In the shadow of the Unnao Rape Case, Siddhant Raj, a member of the Progressive Democratic Students’ Federation (PDSF) questioned the Government, the police, and the Supreme Court’s capabilities to protect the girls and women in the country. Many present also condemned the BJP Government’s hypocrisy with respect to the status of women in the country. Harish Gautam, a member of KYS said, “The BJP MLAs go around chanting slogans of ‘Beti Bachao, Beti Padhao’ and promote themselves by clicking selfies in front of campaigns like this, but when it actually comes to it, they do nothing to protect the girls in the country. Right from the beginning, the Unnao rape survivor was being threatened but the BJP Government failed to provide her with any security.” Shreya Banerjee, a member of AISA agreed to this and said, “Beti Bachao, Beti Padhao has been murdered.”

On 28th July 2019, the Unnao rape survivor and her lawyer were critically injured and the rape victim’s relatives killed in a car accident in Rae Bareli, allegedly planned by the BJP MLA Kuldeep Singh Sengar, the main accused in the rape.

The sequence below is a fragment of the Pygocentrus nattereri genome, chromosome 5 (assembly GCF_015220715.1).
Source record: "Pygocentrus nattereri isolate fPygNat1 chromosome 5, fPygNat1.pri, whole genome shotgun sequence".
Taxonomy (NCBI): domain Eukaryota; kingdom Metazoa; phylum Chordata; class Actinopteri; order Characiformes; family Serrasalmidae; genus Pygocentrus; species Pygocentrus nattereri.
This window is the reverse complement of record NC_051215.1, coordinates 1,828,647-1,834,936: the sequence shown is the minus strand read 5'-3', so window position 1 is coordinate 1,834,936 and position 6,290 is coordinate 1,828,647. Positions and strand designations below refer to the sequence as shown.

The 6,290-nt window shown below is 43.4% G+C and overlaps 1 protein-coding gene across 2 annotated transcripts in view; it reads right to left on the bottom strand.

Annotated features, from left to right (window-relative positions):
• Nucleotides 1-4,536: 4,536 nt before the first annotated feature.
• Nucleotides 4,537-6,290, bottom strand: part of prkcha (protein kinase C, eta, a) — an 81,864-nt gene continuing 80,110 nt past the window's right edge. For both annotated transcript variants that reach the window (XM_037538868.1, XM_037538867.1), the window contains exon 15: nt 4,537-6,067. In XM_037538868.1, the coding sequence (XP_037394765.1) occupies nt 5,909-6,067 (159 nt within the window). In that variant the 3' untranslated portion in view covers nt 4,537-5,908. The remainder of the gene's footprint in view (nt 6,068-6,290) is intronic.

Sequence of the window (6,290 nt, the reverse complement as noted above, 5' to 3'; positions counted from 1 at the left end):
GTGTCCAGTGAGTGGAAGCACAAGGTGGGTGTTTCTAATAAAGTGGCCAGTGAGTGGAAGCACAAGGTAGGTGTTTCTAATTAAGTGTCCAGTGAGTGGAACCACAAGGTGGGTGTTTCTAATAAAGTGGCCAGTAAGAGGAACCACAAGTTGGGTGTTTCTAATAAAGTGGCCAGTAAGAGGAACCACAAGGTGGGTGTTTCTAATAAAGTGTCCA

Feature Image Credits: Juhi Bhargava for DU Beat


Juhi Bhargava

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TRIGGER WARNING- A certain video is discussed in this article which might be disturbing for some.


On 30th April, a video showing just another instance of judgemental remarks based on sexism and misogyny went viral. The video was shared by Shivani Gupta, on her Instagram, showing an elderly lady saying that she (Gupta) will get raped if she continues wearing short skirts. When Shivani’s two friends arrived at the scene to their friend’s rescue, the lady went on to say that these two also might get raped just for being rebellious.

These are the parts that the woke and conscious side of the internet shared mostly. However, towards the end, we also see the young women yelling at this lady, asking her ‘Have you been raped?’.

A few hours later, Instagram took this video down and this is what went down amongst people.

One school of thought feels that sharing this video online was the right move, and this would embarrass the ‘bullying’ woman, and set an example for people. Yes, misogyny is ingrained in Indian society but now it’s high time we get done with it.